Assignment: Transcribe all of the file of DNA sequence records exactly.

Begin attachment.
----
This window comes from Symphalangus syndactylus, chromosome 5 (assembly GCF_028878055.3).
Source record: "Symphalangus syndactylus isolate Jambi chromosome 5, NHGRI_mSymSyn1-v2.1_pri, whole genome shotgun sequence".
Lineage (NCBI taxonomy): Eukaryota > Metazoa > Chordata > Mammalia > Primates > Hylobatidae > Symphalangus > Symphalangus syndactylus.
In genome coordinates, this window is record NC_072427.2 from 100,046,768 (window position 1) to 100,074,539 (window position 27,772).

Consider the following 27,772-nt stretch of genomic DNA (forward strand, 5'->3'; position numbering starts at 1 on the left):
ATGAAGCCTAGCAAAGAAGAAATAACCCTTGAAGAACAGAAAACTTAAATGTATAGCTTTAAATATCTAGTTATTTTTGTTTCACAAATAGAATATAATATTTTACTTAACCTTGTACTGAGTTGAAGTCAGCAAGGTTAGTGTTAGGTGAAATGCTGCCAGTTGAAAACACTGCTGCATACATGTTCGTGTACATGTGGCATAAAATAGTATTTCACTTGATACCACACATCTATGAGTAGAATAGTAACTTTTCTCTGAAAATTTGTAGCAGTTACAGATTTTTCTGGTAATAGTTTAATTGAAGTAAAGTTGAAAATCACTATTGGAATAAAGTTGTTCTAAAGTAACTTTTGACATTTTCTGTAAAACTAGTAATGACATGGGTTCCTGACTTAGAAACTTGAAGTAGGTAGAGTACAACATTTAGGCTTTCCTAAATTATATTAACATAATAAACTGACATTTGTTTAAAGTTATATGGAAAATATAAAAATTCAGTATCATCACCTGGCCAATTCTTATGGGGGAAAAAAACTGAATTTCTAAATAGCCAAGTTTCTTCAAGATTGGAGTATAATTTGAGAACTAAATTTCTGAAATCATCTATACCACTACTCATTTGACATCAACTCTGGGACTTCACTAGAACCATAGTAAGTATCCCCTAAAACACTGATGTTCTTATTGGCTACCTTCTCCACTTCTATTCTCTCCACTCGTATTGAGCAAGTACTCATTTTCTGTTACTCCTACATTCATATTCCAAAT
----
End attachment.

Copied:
This window comes from Symphalangus syndactylus, chromosome 5 (assembly GCF_028878055.3).
Source record: "Symphalangus syndactylus isolate Jambi chromosome 5, NHGRI_mSymSyn1-v2.1_pri, whole genome shotgun sequence".
Lineage (NCBI taxonomy): Eukaryota > Metazoa > Chordata > Mammalia > Primates > Hylobatidae > Symphalangus > Symphalangus syndactylus.
In genome coordinates, this window is record NC_072427.2 from 100,046,768 (window position 1) to 100,074,539 (window position 27,772).

Consider the following 27,772-nt stretch of genomic DNA (forward strand, 5'->3'; position numbering starts at 1 on the left):
ATGAAGCCTAGCAAAGAAGAAATAACCCTTGAAGAACAGAAAACTTAAATGTATAGCTTTAAATATCTAGTTATTTTTGTTTCACAAATAGAATATAATATTTTACTTAACCTTGTACTGAGTTGAAGTCAGCAAGGTTAGTGTTAGGTGAAATGCTGCCAGTTGAAAACACTGCTGCATACATGTTCGTGTACATGTGGCATAAAATAGTATTTCACTTGATACCACACATCTATGAGTAGAATAGTAACTTTTCTCTGAAAATTTGTAGCAGTTACAGATTTTTCTGGTAATAGTTTAATTGAAGTAAAGTTGAAAATCACTATTGGAATAAAGTTGTTCTAAAGTAACTTTTGACATTTTCTGTAAAACTAGTAATGACATGGGTTCCTGACTTAGAAACTTGAAGTAGGTAGAGTACAACATTTAGGCTTTCCTAAATTATATTAACATAATAAACTGACATTTGTTTAAAGTTATATGGAAAATATAAAAATTCAGTATCATCACCTGGCCAATTCTTATGGGGGAAAAAAACTGAATTTCTAAATAGCCAAGTTTCTTCAAGATTGGAGTATAATTTGAGAACTAAATTTCTGAAATCATCTATACCACTACTCATTTGACATCAACTCTGGGACTTCACTAGAACCATAGTAAGTATCCCCTAAAACACTGATGTTCTTATTGGCTACCTTCTCCACTTCTATTCTCTCCACTCGTATTGAGCAAGTACTCATTTTCTGTTACTCCTACATTCATATTCCAAAT